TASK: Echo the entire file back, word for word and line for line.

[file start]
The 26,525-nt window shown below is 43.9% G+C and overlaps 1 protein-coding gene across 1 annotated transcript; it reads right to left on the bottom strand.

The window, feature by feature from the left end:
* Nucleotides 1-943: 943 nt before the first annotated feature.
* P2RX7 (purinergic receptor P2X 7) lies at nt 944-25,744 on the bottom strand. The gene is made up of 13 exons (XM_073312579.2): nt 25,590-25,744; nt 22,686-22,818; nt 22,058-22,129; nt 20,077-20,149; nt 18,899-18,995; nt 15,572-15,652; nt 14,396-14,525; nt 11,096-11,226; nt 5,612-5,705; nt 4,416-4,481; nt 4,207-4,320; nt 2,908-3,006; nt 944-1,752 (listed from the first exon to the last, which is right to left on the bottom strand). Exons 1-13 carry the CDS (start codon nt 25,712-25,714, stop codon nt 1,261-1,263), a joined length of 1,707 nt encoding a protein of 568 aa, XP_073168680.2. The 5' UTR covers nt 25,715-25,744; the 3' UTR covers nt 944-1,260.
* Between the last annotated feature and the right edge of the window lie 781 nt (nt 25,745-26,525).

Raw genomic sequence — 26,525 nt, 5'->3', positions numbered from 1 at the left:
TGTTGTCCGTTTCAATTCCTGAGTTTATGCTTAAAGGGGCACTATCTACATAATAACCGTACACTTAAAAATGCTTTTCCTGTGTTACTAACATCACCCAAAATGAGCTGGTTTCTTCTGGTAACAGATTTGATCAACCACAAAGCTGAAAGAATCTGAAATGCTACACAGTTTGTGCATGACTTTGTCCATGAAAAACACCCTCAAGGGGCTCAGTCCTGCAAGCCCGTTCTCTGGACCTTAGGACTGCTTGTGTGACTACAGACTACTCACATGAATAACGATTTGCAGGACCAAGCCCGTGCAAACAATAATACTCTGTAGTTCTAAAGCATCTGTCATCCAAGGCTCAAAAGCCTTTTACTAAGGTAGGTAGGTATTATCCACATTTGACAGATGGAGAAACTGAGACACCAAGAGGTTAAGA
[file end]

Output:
The 26,525-nt window shown below is 43.9% G+C and overlaps 1 protein-coding gene across 1 annotated transcript; it reads right to left on the bottom strand.

The window, feature by feature from the left end:
* Nucleotides 1-943: 943 nt before the first annotated feature.
* P2RX7 (purinergic receptor P2X 7) lies at nt 944-25,744 on the bottom strand. The gene is made up of 13 exons (XM_073312579.2): nt 25,590-25,744; nt 22,686-22,818; nt 22,058-22,129; nt 20,077-20,149; nt 18,899-18,995; nt 15,572-15,652; nt 14,396-14,525; nt 11,096-11,226; nt 5,612-5,705; nt 4,416-4,481; nt 4,207-4,320; nt 2,908-3,006; nt 944-1,752 (listed from the first exon to the last, which is right to left on the bottom strand). Exons 1-13 carry the CDS (start codon nt 25,712-25,714, stop codon nt 1,261-1,263), a joined length of 1,707 nt encoding a protein of 568 aa, XP_073168680.2. The 5' UTR covers nt 25,715-25,744; the 3' UTR covers nt 944-1,260.
* Between the last annotated feature and the right edge of the window lie 781 nt (nt 25,745-26,525).

Raw genomic sequence — 26,525 nt, 5'->3', positions numbered from 1 at the left:
TGTTGTCCGTTTCAATTCCTGAGTTTATGCTTAAAGGGGCACTATCTACATAATAACCGTACACTTAAAAATGCTTTTCCTGTGTTACTAACATCACCCAAAATGAGCTGGTTTCTTCTGGTAACAGATTTGATCAACCACAAAGCTGAAAGAATCTGAAATGCTACACAGTTTGTGCATGACTTTGTCCATGAAAAACACCCTCAAGGGGCTCAGTCCTGCAAGCCCGTTCTCTGGACCTTAGGACTGCTTGTGTGACTACAGACTACTCACATGAATAACGATTTGCAGGACCAAGCCCGTGCAAACAATAATACTCTGTAGTTCTAAAGCATCTGTCATCCAAGGCTCAAAAGCCTTTTACTAAGGTAGGTAGGTATTATCCACATTTGACAGATGGAGAAACTGAGACACCAAGAGGTTAAGA